We have all been there and I would for a minute ask you to go back and reflect on how those years were for you.
I for one was quite a rebel and always thought that I knew more than my parents.
When I look back now I feel that I did things that perhaps my children will end up doing, but then I started to look into what changes they will experience as teenagers and what is the things I can do as a parent to best support them as they enter adolescence.
It is roughly between the ages of 11 and 19, when adolescence is considered a critical time of development , not just on the outside but on the inside- the brain.
Adolescence is time of important changes in the structure and function of the brain; other than the first three years of life, no other developmental stage is characterized by more dramatic changes (Steinberg, 2011). For years, the “roller coaster” of adolescence was blamed on hormones. Recent advances in technology and research have led to the ability to “see inside” the adolescent brain; these studies indicate that the brain, not hormones, is responsible for teens’ thoughts, feelings, and behaviours.
Let us briefly look at what is happening at the teenage brain. The brain's remote control is the prefrontal cortex, a section of the brain that is the decision making part that weighs outcomes, forms judgments, solves problems and controls impulses and emotions. This section of the brain also helps people understand one another. This part of the brain continues to develop until the age of around 24 years i.e. early adulthood.
Because the prefrontal cortex is still developing, teenagers might rely on a part of the brain called the amygdala to make decisions and solve problems more than adults do. The amygdala is associated with emotions, impulses, aggression and instinctive behaviour.
So, you may find that as your teenager is developing, they might:
- take more risks or choose high-risk activities
- express more and stronger emotions and
- make impulsive decisions.
Here are some tips for you to help your teenager encourage positive behaviour that will help strengthen good positive brain connections.
Develop good healthy routines if you do not have one already in place.
Encourage your child to take healthy risks. Taking healthy measured risks will allow your teenage to gain new experiences, learn to become more independent
Have behaviour boundaries in place and involve them in creating these with an opportunity to negotiate them. Our young people more often than not need guidance from their parents and other adults.
Get involved in the decisions your young people make. Don’t tell them what they should do but ask them about possible courses of action they might choose, and talk through the potential consequences. Encourage them to look at pros and cons.
Help your young person find different channels or ways of expressing their emotions and controlling their emotions.
Always find ways to stay connected with your young person. Be open and approachable. Give them helpful attention by a. enjoying and being interested in who they are and what they’re doing b. by being responsive – listening to them when they want to talk, even when it might be inconvenient c. by being guided by the young person rather than always taking charge and imposing your will on them (although sometimes this is necessary)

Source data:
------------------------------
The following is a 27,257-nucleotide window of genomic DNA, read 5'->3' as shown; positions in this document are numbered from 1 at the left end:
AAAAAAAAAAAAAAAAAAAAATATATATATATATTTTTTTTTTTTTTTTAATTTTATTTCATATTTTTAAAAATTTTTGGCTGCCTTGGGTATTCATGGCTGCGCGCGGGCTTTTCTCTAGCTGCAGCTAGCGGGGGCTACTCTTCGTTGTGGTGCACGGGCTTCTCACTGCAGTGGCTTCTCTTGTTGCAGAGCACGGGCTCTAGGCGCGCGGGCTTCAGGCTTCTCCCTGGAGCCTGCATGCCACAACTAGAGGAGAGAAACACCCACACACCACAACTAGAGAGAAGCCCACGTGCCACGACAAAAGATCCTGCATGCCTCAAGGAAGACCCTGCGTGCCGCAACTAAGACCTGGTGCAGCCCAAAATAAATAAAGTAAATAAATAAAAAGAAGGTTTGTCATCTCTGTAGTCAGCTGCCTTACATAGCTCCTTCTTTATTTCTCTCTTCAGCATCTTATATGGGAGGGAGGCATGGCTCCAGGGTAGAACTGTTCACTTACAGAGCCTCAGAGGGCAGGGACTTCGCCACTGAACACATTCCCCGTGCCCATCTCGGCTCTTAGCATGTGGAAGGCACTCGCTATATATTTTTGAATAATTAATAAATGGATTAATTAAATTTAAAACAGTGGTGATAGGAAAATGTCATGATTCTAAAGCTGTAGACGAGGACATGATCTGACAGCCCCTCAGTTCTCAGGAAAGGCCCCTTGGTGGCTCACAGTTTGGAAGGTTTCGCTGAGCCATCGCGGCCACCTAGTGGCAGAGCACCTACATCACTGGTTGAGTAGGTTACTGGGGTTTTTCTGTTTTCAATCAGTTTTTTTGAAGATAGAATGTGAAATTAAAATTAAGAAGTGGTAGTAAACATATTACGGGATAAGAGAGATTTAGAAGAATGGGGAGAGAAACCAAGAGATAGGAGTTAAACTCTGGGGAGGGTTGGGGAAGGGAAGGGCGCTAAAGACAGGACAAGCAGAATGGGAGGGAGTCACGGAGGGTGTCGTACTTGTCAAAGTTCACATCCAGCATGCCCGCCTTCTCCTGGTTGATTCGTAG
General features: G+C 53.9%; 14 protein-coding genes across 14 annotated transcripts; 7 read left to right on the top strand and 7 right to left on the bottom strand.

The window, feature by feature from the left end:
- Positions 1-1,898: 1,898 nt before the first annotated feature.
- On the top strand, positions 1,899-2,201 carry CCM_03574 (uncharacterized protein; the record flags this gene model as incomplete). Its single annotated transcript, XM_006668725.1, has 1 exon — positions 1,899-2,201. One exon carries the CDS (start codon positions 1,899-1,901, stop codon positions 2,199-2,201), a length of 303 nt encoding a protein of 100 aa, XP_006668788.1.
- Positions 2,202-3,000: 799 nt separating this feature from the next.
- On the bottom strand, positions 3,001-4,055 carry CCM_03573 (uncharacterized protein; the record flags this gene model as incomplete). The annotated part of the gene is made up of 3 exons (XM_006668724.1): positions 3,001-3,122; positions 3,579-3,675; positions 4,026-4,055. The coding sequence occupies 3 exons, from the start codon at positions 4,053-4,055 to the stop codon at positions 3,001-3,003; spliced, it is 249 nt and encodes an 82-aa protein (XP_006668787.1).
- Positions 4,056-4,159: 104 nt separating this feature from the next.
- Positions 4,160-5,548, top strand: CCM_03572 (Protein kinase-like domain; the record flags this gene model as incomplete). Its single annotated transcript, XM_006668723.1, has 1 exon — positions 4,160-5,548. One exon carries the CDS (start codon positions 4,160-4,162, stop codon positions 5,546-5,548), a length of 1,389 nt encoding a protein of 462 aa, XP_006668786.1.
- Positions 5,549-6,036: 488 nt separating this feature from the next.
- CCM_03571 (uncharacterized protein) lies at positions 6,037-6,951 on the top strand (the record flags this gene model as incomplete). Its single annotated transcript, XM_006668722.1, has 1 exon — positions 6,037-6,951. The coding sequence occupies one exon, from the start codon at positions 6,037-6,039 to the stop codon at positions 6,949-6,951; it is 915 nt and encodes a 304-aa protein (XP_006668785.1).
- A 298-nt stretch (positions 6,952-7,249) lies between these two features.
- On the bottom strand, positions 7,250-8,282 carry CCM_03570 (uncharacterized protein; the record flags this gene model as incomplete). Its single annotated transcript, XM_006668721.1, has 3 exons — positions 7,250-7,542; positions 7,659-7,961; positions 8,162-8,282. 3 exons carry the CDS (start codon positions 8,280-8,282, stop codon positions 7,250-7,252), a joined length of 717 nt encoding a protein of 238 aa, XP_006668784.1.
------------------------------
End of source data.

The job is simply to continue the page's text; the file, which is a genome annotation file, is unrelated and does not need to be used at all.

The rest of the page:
I think it is also important for a parent to talk to their young person about their developing brain. Understanding this important period of growth might help your teenager to process his/her feelings in a more positive way.
Use good positive body language with your young person. As you may or may not be aware that communication consists of Words (7%) Tone of Voice( 38%) and Body Language (55%) so when communicating with your young person please be aware of this. A smile is a good way to greet your teenager. Remember it is not what and how you speak to your teenager, it is what they hear and see.
Give them space
Ditch the why questions
Remember that your young person will be greatly influenced by his/her peers. Friendships are extremely important to adolescents .
They will do things to fit it and may get influenced easily. Be there for them.
One of the most influential ways to parent your teen, in addition to be a good listener, is to be a good role model, especially when dealing with stress and other life difficulties, as teens are actively trying to figure out their own coping strategies and will learn from you.
I would like to highlight that during the teenage year’s your young person’s sleep habits will change.This is because the brain produces melatonin at a different time of the day. This makes your child feel tired and ready for bed later in the evening. It can keep your child awake into the night and make it difficult for her to get up the next morning.
Sleep is essential for a healthy brain development. Ensure that your teenager follows a good bedtime routine by :
Ensuring your child has a comfortable, quiet sleep environment.
Encouraging ‘winding down’ before bed, away from screens including phones.
Reinforcing a regular sleeping routine. Your child should aim to go to bed and wake up at regular times each day.
Encouraging your child to get enough sleep each night. On an average teenagers need 8-10 hours of sleep each night. Let them sleep in late on weekends as they may be catching up on their sleep.
Think of a teenager as an Adult in training. Remember that their brain is still developing so they will sometimes act as adults and be very mature and responsible but then at others times want your support like a child.